Page 1 of 1

2008 - week 53, from Jan 2

PostPosted: Fri Jan 02, 2009 11:26 am
by Charlie
Seq - Artist - Song Title - Album - Country - Label - Cat no

1 - Mano Negra - Guayacil City - Puta's Fever - France - Virgin - 30721

2 - Sonantes - Carimbó - Sonantes - Brazil - Six Degrees - 657036 11 48-2

3 - Franco & OK Jazz - Mabele - Francophonic - DR Congo - Sterns - STCD3041-42

4 - Sonantes - Toque de Coito - Sonantes - Brazil - Six Degrees - 657036 11 48-2

5 - Dub Colossus - Tazeb Kush (feat Bahta Gebrehiwot, vox & Feleke Hailu Woldemarian, sax) - A Town Called Addis - Ethiopia/UK - Real World - CDRW 155

--------------------------------------------------

Confusingly, because it started in 2008, this is classed as week 53 by the World Service.

There was no coherent rhyme or reason for bringing this week’s selection together. The CDs have just been sitting there, waiting for their turn to be chosen.

Image
Mano Negra

Mano Negra was the French post punk rock band led by Manu Chao and his brother Antoine in the late 1980s. Their 1989 gig at the Forum in Kentish Town was one of the most exciting I ever attended, even though I was too old (by at least ten years) to get lost among the pogoing crowd in front of the stage. Although I made sure to get each of their albums, my favourite was always Puta’s Fever, and especially the slow, reggae-tinged ‘Guayacil City’ which is played now to help draw attention to the book Train of Fire and Ice, written by Ramon Chao, father of Manu and Antoine. It is an account of the band’s journey across Colombia in 1993 when they helped to entertain crowds in small towns at impromptu stopsduring a coast-to-coast train journey on a route that was not normally used and did not actually exist. At times, when the rail ran out, engineers travelling on the train had to get off and lay down a new track. Look out for the long programme with Manu Chao on World on 3 on Radio 3, Friday 9 January, 2009.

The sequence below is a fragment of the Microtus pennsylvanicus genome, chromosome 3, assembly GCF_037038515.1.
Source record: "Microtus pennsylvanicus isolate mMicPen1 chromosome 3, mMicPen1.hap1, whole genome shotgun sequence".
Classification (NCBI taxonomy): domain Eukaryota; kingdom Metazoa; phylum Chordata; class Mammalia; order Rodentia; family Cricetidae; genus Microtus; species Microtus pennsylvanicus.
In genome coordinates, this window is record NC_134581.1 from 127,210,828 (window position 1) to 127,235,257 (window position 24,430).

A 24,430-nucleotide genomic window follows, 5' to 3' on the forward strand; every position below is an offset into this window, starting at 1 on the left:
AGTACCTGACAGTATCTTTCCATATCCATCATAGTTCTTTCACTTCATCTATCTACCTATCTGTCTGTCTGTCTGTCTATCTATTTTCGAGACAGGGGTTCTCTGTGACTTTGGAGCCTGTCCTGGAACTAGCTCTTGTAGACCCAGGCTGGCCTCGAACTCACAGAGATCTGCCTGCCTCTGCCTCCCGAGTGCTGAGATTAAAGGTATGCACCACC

Image
Sonantes

A late arrival at the end of 2008, the album by the Sao Paulo studio project, Sonantes, just made it into my top ten and I’m glad to see Howard Male concurred by including it in his list too. For many others, it’s more likely to become a contender for the end of year round-ups for 2009. Unusually, reflecting the very different impact of female singer CéU and male singer Siba, two tracks from the same album are included in this programme.

Image
Sam Mangwana

Image
Franco

By the same rationale, more than one track could have been included from FrancoPhonic, part one of the retrospective collection by the Congolese bandleader Franco, who regularly used other singers to supplement his own voice. On ‘Mabele’, Sam Mangwana’s tenor floats over the massed horn section.

Image
Dub Colossus

Another fast finisher that appeared in in several top ten round-ups for 2008 was A Town Called Addis by Dub Colossus, the nom-de-studio for Nick Page, formerly bass player and collaborator in first Transglobal Underground and then Temple of Sound, now out on his own as mastermind of this project featuring musicians and singers from Ethiopia.

messages

PostPosted: Sun Jan 04, 2009 3:05 pm
by Charlie
posted as a comment at www.myspace.com/djjackdaw